The Dialogue of Civilizations Research Institute was established in Berlin two years ago by former chief of Russian Railways and Putin supporter Vladimir Yakunin. DW takes a look at what exactly the think tank does.
If Vladimir Yakunin hadn't been seen at the German consulate in Moscow, nobody would have known that he now has a work and residence permit in Germany. Perhaps hardly anyone would have remembered Yakunin's research institute, Dialogue of Civilizations (DOC), which he has been running in Berlin for two years, not far from the Brandenburg Gate in the same building that houses Galeries Lafayette, a department store.
The response in the German press to the opening of the institute in 2016 was negative. A former Russian Railways chief, Yakunin, who is considered to be part of one of the closest circles around President Vladimir Putin, was able to escape the EU's sanctions against Russia, but not those of the US. Many doubt Yakunin has acquired his fortune honestly.
Who finances the Dialogue of Civilizations?
The DOC is funded by a foundation established in Switzerland. The two most important donors are Yakunin himself and the Russian businessman and philanthropist Ruben Vardanian. DOC spokeswoman Agnieszka Rzepka could not or would not tell DW how much they donated to the institute.
According to the 2017 annual report, published on the English version of the institute's website, the DOC's budget is made up of grants from foundations, companies and wealthy individuals. The donors are not mentioned by name – only the amounts. A total of €2.3 million ($2.7 million) was received for events and research projects in 2017. The unrestricted funds amounted to another €2.3 million and the "other income" to just under €55,000 ($64,250).
What experts work for the DOC?
Rzepka told DW that the DOC had offices in Moscow and Vienna with a total of 42 employees. In Berlin there are 18 employees from different countries. Five of them are scientists and two are responsible for contacts to EU structures and various German and foreign foundations.
According to the website, Klemens Witte, for example, is one of the permanent German employees. He has gained international experience at the universities of Kazan, Moscow, Kaliningrad, Minsk and Beijing. In 2011 and 2012, he lectured on media at the Institute for International Relations in Moscow, the training ground for the Russian Foreign Office.
The DOC also has a network of experts working on a fee basis, including journalist Thomas Fasbender and political scientist Alexander Rahr. Both are known as Kremlin-friendly experts. They speak Russian well, which makes them frequent guests in Russian media.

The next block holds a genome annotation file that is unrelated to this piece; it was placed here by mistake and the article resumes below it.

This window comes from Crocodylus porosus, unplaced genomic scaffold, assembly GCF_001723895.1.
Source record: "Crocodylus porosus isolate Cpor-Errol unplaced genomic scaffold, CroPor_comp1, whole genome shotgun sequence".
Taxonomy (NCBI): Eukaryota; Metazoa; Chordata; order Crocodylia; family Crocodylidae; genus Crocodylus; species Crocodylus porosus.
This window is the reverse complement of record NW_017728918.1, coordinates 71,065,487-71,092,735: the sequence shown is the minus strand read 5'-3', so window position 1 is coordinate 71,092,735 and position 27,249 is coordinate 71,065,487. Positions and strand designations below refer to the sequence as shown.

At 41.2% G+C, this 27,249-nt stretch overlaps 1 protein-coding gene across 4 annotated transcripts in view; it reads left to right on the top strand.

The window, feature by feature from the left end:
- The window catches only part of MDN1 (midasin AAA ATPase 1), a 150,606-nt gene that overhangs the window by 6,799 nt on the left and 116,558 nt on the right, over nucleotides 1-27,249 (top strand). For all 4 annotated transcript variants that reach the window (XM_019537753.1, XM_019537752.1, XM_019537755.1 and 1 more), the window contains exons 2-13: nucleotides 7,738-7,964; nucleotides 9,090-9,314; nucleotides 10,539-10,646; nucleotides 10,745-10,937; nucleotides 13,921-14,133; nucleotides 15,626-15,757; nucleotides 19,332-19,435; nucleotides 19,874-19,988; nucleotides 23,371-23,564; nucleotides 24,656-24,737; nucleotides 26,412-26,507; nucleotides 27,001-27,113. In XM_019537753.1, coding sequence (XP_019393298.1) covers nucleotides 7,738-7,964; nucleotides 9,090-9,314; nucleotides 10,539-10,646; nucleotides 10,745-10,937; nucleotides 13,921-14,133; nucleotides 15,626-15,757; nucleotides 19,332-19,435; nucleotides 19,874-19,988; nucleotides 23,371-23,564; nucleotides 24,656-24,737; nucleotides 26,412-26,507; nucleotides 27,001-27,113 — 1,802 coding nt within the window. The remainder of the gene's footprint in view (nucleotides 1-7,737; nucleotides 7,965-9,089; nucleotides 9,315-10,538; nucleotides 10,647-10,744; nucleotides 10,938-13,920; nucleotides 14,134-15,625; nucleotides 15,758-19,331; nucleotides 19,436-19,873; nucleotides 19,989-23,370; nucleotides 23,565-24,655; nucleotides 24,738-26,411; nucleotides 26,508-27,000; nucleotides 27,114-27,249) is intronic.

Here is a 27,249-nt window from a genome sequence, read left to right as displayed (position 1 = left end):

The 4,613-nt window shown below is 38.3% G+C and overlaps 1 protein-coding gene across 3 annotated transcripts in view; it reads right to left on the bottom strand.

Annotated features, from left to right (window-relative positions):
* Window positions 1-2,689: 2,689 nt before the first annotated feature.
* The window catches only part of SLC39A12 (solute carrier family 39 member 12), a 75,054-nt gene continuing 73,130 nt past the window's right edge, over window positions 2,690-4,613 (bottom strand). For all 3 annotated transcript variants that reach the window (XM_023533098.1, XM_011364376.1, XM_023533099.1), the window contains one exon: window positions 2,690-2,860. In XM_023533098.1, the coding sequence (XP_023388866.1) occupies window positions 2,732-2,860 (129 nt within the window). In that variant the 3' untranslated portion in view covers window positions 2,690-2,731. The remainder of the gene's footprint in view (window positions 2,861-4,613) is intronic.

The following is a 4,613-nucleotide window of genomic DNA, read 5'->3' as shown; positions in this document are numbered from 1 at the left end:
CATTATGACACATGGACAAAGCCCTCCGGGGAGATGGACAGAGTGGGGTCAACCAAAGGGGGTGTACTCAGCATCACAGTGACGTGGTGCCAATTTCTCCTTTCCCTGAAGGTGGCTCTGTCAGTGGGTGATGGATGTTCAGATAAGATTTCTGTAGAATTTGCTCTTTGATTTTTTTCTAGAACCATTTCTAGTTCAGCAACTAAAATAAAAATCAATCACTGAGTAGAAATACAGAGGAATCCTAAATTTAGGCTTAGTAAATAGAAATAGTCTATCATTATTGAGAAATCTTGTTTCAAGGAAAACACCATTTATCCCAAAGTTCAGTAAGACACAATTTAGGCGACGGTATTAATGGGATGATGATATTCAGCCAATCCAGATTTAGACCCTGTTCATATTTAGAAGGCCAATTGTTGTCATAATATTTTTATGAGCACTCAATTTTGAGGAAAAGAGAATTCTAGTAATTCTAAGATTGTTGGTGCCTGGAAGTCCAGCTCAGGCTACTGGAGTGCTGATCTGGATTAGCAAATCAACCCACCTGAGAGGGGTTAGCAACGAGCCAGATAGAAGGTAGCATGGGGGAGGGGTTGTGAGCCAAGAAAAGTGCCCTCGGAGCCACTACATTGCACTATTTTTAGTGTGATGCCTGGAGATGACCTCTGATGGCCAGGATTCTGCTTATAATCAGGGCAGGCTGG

Fasbender's book "Freedom Instead of Democracy: Russia's Way and the Illusions of the West" was published in 2014. Rahr, currently a European consultant for the Russian energy company Gazprom, is the author of a series of books on Russia, Putin and Moscow's relationship to the West.
Are there any collaborations with other institutes?
So far, the DOC has not succeeded in establishing cooperation with other research institutes in Berlin. Rzepka said she regretted this. In an interview with DW, the press spokeswoman emphasized that the DOC always seeks dialogue, but that there is little interest in it from the other side.
The Centre for Eastern European and International Studies (ZOiS) does not remember such offers. The center's director, Gwendolyn Sasse, told DW that she once visited the DOC to introduce ZOiS.
"Regarding the DOC, I can only say that we have invited DOC staff to our events. I don't know whether anyone has ever come before," Sasse said.
Stefan Meister, Russia expert with the German Council on Foreign Relations (DGAP), also told DW that there had been no direct request for cooperation. He stressed that he personally had no contact with the DOC.
Looking at the world through the Russian prism?
The Russian version of the DOC website contains reports on conferences and studies. The English version has a broader content, focusing on religion, civilization, migration and other topics. The contributions of German experts are also available in English, which allows the conclusion that the institute sees its target group not in Russia, but in the West.
When looking at the texts, however, no theses that could be interpreted as elements of Kremlin propaganda stand out.
Meister said he doesn't recognize any pro-Kremlin line in its publications, either.
"It's not an instrument that makes an impact and exerts political and social influence," he said about the institute.
The reason: "They have all sorts of people from different countries who appear regularly, who don't really bring relevance to the discussion in Berlin."